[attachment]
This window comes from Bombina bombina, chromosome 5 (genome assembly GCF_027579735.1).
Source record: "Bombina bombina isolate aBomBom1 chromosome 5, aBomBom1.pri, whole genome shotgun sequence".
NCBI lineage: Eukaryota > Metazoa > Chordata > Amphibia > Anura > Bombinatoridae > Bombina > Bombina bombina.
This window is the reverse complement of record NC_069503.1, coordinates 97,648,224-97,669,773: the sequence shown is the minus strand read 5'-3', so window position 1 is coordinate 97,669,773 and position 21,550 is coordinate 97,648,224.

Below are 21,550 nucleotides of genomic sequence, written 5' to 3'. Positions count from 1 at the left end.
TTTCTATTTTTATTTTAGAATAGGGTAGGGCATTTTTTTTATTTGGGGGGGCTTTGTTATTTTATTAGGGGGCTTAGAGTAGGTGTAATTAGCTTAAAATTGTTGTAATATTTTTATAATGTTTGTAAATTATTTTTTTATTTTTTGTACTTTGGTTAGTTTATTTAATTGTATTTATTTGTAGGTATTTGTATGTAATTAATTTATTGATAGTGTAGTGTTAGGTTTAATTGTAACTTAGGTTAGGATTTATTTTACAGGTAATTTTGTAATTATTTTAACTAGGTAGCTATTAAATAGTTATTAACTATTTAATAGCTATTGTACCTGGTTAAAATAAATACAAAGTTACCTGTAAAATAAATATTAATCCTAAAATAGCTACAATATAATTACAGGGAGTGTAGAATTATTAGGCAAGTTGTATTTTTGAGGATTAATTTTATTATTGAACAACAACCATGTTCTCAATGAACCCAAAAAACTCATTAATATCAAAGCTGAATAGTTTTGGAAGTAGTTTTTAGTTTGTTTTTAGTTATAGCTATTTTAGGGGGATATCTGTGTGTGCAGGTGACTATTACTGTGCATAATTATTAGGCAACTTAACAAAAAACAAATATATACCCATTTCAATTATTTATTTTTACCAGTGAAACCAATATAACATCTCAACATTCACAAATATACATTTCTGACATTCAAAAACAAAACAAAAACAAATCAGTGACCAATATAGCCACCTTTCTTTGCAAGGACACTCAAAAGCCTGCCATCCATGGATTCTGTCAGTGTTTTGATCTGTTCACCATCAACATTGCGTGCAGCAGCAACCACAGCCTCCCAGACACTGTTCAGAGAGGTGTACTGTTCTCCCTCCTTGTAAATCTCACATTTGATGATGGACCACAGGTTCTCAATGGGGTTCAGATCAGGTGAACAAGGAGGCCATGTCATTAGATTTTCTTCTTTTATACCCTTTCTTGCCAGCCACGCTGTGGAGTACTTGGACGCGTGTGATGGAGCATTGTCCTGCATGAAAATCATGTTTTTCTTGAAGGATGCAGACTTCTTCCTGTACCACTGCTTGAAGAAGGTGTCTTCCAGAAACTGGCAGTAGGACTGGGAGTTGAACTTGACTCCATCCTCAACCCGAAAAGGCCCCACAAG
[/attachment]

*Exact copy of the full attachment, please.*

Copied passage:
This window comes from Bombina bombina, chromosome 5 (genome assembly GCF_027579735.1).
Source record: "Bombina bombina isolate aBomBom1 chromosome 5, aBomBom1.pri, whole genome shotgun sequence".
NCBI lineage: Eukaryota > Metazoa > Chordata > Amphibia > Anura > Bombinatoridae > Bombina > Bombina bombina.
This window is the reverse complement of record NC_069503.1, coordinates 97,648,224-97,669,773: the sequence shown is the minus strand read 5'-3', so window position 1 is coordinate 97,669,773 and position 21,550 is coordinate 97,648,224.

Below are 21,550 nucleotides of genomic sequence, written 5' to 3'. Positions count from 1 at the left end.
TTTCTATTTTTATTTTAGAATAGGGTAGGGCATTTTTTTTATTTGGGGGGGCTTTGTTATTTTATTAGGGGGCTTAGAGTAGGTGTAATTAGCTTAAAATTGTTGTAATATTTTTATAATGTTTGTAAATTATTTTTTTATTTTTTGTACTTTGGTTAGTTTATTTAATTGTATTTATTTGTAGGTATTTGTATGTAATTAATTTATTGATAGTGTAGTGTTAGGTTTAATTGTAACTTAGGTTAGGATTTATTTTACAGGTAATTTTGTAATTATTTTAACTAGGTAGCTATTAAATAGTTATTAACTATTTAATAGCTATTGTACCTGGTTAAAATAAATACAAAGTTACCTGTAAAATAAATATTAATCCTAAAATAGCTACAATATAATTACAGGGAGTGTAGAATTATTAGGCAAGTTGTATTTTTGAGGATTAATTTTATTATTGAACAACAACCATGTTCTCAATGAACCCAAAAAACTCATTAATATCAAAGCTGAATAGTTTTGGAAGTAGTTTTTAGTTTGTTTTTAGTTATAGCTATTTTAGGGGGATATCTGTGTGTGCAGGTGACTATTACTGTGCATAATTATTAGGCAACTTAACAAAAAACAAATATATACCCATTTCAATTATTTATTTTTACCAGTGAAACCAATATAACATCTCAACATTCACAAATATACATTTCTGACATTCAAAAACAAAACAAAAACAAATCAGTGACCAATATAGCCACCTTTCTTTGCAAGGACACTCAAAAGCCTGCCATCCATGGATTCTGTCAGTGTTTTGATCTGTTCACCATCAACATTGCGTGCAGCAGCAACCACAGCCTCCCAGACACTGTTCAGAGAGGTGTACTGTTCTCCCTCCTTGTAAATCTCACATTTGATGATGGACCACAGGTTCTCAATGGGGTTCAGATCAGGTGAACAAGGAGGCCATGTCATTAGATTTTCTTCTTTTATACCCTTTCTTGCCAGCCACGCTGTGGAGTACTTGGACGCGTGTGATGGAGCATTGTCCTGCATGAAAATCATGTTTTTCTTGAAGGATGCAGACTTCTTCCTGTACCACTGCTTGAAGAAGGTGTCTTCCAGAAACTGGCAGTAGGACTGGGAGTTGAACTTGACTCCATCCTCAACCCGAAAAGGCCCCACAAG